The closest stop sign is over a mile away and the first traffic light is 5+ miles down the road. A visit to the grocery store is almost 30 miles round trip. It's quiet here; just the sound of toads and coyotes at night. It seems very still, but when you look close there's always something happening. Read on about a few things we've noticed over the past few years.

Tuesday, June 28, 2011

Camera shy Egret

I looked out the window and caught this guy walking across my lawn. 
When I grabbed my camera he took off.

Sunday, June 26, 2011

Only in California

Look closely.  Pine trees, cactus, and a palm tree all nestled together. 
No man made irrigation here, it's a natural phenom.   

Friday, June 24, 2011

another nest

Pulled this off the side of the house.  I waited until the babies flew the coupe.  It had been inhabited by my "tuxedo"  birds. 

Tuesday, June 21, 2011

Coyote Den (north den)

Went for a walk a few days ago.  While talking and singing and making noise my nephew and I scared off 4 coyotes as we unknowingly approached their den.  We watched them run away and then inspected their home.   I was surprised to find it so close to our house.  The peak of the rock where you see the dark hole is the entry (about 3 ft high) and there's about 10 sq ft inside.  Plenty of room for some pups.  I suppose the coyotes have to live somewhere and this looks like as fine a den as any.    

Sunday, June 19, 2011

Wild purple plant

I don't know what kind of plant this is but it's growing wild at the abandoned
El Modena nursery.  I found a few dozen of these scattered about. 
They were 8 ft tall.  The blooms are beautiful.
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Tuesday, June 14, 2011

snake eating lizard

 We found this at the gate.  I decided to let the snake live but to move it farther away from the house.  While using a rake to shoo the snake away, I found out that snakes find it difficult to move with prey in their mouth.  After more encouragement from me to move, the snake regurgitated the lizard and quickly slithered off.  Meanwhile the lizard lay still and bloody on the driveway.  I went to scoop up the fellow to toss him away and suddenly he moved.  I helped him to the grass and he recovered enough to run away.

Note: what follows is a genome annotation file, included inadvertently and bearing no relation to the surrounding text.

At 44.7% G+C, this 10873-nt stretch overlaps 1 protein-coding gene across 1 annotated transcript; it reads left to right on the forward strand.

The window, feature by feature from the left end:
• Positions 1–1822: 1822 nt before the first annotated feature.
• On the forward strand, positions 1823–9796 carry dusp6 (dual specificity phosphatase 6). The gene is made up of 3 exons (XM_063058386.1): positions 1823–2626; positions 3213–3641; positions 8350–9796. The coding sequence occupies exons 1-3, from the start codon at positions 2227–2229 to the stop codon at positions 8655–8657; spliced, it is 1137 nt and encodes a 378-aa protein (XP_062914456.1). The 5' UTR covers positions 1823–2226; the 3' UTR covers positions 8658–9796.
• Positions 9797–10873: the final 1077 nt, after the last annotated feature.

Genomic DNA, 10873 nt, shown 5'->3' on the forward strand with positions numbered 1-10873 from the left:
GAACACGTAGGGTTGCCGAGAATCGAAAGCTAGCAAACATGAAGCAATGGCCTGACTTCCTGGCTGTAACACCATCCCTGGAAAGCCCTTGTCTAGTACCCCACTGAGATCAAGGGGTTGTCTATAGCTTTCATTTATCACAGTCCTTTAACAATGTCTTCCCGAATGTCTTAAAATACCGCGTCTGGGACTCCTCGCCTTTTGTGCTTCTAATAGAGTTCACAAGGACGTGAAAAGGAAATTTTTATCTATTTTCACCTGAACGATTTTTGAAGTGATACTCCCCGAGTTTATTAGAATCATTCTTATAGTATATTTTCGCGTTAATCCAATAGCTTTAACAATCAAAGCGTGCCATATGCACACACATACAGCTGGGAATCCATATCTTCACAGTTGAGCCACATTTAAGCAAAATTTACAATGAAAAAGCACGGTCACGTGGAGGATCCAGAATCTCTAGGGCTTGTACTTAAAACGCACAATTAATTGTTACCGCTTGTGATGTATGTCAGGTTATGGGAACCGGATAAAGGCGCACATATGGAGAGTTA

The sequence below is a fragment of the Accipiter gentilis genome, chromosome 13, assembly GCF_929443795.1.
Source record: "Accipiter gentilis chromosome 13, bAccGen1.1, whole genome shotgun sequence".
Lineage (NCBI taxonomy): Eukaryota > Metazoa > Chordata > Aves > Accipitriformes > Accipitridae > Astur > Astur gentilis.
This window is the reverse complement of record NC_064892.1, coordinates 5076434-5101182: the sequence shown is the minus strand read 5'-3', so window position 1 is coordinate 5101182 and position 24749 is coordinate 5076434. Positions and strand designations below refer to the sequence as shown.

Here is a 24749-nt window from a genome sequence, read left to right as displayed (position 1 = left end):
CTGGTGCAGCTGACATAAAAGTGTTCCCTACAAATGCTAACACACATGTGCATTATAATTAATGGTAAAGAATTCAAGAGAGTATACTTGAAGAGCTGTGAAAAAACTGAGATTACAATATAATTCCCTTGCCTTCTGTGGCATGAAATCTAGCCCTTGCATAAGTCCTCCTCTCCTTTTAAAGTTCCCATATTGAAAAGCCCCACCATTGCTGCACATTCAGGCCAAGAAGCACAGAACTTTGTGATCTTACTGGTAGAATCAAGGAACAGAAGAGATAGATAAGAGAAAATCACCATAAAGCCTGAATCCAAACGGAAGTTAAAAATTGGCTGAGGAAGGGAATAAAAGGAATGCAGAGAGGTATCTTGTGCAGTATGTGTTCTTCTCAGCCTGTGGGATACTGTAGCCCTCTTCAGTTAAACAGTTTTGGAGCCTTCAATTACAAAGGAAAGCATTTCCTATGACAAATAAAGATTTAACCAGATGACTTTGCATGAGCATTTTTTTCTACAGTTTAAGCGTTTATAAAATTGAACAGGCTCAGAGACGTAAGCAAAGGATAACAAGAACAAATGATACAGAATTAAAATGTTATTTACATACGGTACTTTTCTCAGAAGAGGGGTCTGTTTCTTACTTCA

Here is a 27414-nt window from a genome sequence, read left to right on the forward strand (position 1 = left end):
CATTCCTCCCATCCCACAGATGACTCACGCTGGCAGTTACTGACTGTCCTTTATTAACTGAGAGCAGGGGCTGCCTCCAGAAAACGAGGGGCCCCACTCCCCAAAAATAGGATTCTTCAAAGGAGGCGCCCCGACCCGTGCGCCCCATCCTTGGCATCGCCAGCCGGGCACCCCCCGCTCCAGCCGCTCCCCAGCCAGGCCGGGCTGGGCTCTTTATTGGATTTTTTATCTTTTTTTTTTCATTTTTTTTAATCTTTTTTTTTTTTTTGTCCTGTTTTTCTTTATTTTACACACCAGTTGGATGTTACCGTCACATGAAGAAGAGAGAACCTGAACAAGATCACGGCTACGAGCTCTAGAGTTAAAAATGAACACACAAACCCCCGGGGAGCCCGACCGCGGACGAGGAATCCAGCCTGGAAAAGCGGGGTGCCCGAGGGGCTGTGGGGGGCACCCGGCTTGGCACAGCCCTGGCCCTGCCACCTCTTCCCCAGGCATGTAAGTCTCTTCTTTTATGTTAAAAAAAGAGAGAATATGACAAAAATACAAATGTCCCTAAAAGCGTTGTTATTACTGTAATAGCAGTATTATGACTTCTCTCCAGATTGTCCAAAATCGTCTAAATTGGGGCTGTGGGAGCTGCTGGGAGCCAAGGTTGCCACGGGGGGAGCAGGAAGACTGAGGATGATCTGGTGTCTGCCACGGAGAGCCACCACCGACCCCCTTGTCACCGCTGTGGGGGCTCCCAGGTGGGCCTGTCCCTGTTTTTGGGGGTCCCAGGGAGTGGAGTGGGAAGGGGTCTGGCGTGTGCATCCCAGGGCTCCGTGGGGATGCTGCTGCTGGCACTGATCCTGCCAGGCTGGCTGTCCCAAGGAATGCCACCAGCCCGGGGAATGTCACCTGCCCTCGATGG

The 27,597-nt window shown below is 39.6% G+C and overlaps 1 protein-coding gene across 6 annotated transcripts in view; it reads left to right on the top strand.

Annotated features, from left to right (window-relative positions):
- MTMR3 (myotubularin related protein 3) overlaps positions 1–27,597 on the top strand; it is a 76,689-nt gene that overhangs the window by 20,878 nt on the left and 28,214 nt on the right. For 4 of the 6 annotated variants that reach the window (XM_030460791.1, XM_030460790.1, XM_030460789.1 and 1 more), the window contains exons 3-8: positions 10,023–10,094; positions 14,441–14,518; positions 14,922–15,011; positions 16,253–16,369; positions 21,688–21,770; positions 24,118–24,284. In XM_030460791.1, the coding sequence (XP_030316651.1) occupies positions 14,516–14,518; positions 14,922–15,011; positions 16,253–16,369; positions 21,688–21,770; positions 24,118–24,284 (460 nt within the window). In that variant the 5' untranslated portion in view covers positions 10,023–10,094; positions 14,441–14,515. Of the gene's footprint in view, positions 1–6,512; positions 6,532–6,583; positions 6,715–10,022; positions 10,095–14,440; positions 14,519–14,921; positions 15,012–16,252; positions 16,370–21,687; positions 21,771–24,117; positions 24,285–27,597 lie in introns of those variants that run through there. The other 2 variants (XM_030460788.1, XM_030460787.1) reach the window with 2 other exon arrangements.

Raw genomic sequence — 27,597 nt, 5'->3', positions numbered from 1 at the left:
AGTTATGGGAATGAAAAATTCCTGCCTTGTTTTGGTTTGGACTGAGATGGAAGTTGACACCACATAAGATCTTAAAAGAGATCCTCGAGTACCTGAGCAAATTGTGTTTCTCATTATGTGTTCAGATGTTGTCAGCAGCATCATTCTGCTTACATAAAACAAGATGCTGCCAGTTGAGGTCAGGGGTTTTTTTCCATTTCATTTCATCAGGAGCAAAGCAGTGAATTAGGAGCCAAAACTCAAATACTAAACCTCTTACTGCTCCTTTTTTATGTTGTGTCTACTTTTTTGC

Can you imagine being half dead in a snakes mouth then to be pulled out and survive?

Tuesday, June 7, 2011

Turkey vulture

These birds are huge! The Turkey Vulture has a wing span of up to 6 feet and can weigh up to 5 lbs.  It’s easy to spot because it has a red featherless head.  This scavenger flies low to detect the gasses of decay.  They usually live to about 21 years.  They are well known for rarely flapping their wings instead relying on air currents to keep them circling. 

Like storks, the Turkey Vulture often defecates on its own legs, using the evaporation of the water in the feces or urine to cool itself.  It rarely, if ever, kills prey itself. The Turkey Vulture can be seen along roadsides feeding on road kill, or near bodies of water feeding on washed-up fish.  They avoid carcasses that have reached the point of putrefaction.  These birds roost in large community groups of several hundred on leafless trees (just like in cartoons) or on microwave towers.  They break away to forage for food independently during the day.  
They use caves during the breeding season to lay their eggs.  
There is little or no construction of a nest; eggs are laid on a bare surface. Females generally lay two eggs.  Both parents incubate, and the young hatch after 30 to 40 days.  Chicks are helpless at birth.  Both adults feed the chicks by regurgitating food for them, and care for them for about 10 weeks until the chicks are able to fledge. When adults are threatened while nesting they may flee, or they may regurgitate on the intruder, or even feign death.  Family groups remain together until the fall.

Wednesday, June 1, 2011

Snoozing bunny

I caught this bunny taking a snooze in the warm sun.  He was all stretched out like a lazy dog without a care in the world.   I made a noise when I snapped this picture and he jumped up and ran away.